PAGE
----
Clark County Bans Street Vendors From Selling Items on Strip Near Casinos

Posted on: October 6, 2023, 08:50h. 

Last updated on: October 9, 2023, 10:05h.

Las Vegas street vendors will no longer be allowed to sell items near casinos along the Las Vegas Strip or in other select locations.

Street vendor Luis Sanchez in North Las Vegas
Street vendor Luis Sanchez in North Las Vegas, pictured above. New rules have been enacted on vendors. (Image: The Nevada Independent)

On Tuesday, the Clark County Commission unanimously approved the change in the Clark County Code. It goes into effect later this month.

That means vendors will no longer be able to sell food, beverages, and assorted merchandise (such as souvenirs) on sidewalks and pedestrian paths by these locations. Vendors specifically can’t sell items within 1,500 feet of a casino/hotel or near an athletic facility with 20K or more people (such as Allegiant Stadium and T-Mobile Arena) or a large convention center, according to Las Vegas TV station KVVU.

Localities can also prohibit the sale of items by vendors near schools, food establishments, childcare facilities, parks, recreational facilities owned by the county, places of worship, and pedestrian malls, according to the Review-Journal.

Under the ordinance, vendors are defined as someone who “sells food, beverages or merchandise upon a public sidewalk or pedestrian path from a conveyance, including, without limitation, a pushcart, stand, display, pedal-driven cart, wagon, showcase or rack.”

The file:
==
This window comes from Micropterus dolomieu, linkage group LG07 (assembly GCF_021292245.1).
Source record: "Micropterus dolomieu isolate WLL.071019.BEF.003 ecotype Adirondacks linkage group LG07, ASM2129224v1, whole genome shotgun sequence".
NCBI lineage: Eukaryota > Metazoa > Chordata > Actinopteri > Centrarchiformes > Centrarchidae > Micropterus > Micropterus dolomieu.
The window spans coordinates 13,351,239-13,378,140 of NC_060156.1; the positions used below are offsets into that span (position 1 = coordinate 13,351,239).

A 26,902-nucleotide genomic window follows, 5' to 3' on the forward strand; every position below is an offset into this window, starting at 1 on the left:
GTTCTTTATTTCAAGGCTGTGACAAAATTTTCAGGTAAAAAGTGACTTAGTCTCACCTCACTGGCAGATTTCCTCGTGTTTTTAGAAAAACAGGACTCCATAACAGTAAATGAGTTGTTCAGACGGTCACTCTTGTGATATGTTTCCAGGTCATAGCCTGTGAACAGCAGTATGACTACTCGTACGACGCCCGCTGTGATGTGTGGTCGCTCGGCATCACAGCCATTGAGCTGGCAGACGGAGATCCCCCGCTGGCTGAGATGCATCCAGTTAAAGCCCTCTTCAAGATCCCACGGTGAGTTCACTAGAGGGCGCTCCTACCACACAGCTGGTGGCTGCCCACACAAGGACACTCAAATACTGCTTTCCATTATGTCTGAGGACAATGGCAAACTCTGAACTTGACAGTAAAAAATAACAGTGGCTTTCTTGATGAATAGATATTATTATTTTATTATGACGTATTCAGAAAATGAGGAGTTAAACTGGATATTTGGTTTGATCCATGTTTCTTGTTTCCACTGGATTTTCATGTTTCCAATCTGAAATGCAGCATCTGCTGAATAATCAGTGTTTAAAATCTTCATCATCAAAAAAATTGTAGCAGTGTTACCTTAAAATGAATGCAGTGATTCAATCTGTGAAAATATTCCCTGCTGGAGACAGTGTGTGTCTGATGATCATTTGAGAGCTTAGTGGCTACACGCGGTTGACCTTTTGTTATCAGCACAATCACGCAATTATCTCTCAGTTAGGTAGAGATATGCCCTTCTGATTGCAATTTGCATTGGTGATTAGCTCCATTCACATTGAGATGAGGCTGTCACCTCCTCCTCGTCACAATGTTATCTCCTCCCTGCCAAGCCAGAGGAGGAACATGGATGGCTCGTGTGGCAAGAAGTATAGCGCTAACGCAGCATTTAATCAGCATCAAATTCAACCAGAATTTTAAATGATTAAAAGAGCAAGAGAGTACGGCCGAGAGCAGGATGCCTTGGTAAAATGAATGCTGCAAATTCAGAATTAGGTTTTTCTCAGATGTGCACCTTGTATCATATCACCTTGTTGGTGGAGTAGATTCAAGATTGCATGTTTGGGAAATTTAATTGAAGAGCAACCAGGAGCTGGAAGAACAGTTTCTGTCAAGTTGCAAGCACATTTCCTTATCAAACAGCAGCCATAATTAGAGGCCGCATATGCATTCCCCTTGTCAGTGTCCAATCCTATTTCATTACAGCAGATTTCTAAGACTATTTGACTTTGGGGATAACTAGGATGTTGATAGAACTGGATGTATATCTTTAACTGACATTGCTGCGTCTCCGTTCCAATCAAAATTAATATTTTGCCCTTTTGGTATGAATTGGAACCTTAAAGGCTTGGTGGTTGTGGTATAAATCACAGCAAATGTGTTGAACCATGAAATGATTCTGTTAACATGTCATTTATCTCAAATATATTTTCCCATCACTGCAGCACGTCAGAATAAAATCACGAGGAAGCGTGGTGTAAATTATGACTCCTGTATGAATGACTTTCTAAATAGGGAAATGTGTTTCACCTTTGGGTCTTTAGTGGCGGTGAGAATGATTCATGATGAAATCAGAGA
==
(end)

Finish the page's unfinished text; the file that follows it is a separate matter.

Licensing Costs

Under the new code, vendors must apply for and receive three permits and licenses before selling items in unincorporated Clark County, the Las Vegas Sun reported. These include a license from the Nevada Secretary of State’s office, a Southern Nevada Health District permit, and a Clark County license.

License may cost vendors as much as $800. After the first year, the health permit will cost $376. State business licenses will cost $200.

Vendors who violate the new rule can be fined up to $500 or spend as much as six months in jail, according to the Las Vegas Sun.

By next July, a second ordinance will be needed. It will list additional licensing requirements, fees, and permissible locations.

The new ordinance brings Clark County rules into compliance with a related state law that took effect on July 1. Over the summer, an unlicensed vendor selling flavored waters was apprehended near the “Welcome to Fabulous Las Vegas” iconic sign.

Conflicting Ideas

Recently, Clark County Commissioner Marilyn Kirkpatrick noted the number of vendors selling items near the iconic “Welcome to Fabulous Las Vegas” sign on Las Vegas Boulevard.

I can’t wait to start enforcement because unfortunately there’s more than 10 there any given night, and I don’t think that was the intent for the Las Vegas sign,” Kirkpatrick was quoted by the Review-Journal.

Some groups are currently working to communicate these ordinate changes and help give a voice to street vendors.

Sidewalk vendors are not going anywhere. We need a system that will allow them to quickly go through the permitting process through Clark County and Southern Nevada Health District, or we will have a design created for nobody to access,” the advocacy group Make the Road Nevada said in a statement.

Make the Road Nevada is a Las Vegas-based organization that advocates on behalf of immigrants. Make the Road Nevada is currently holding town hall meetings to help street vendors navigate these changes.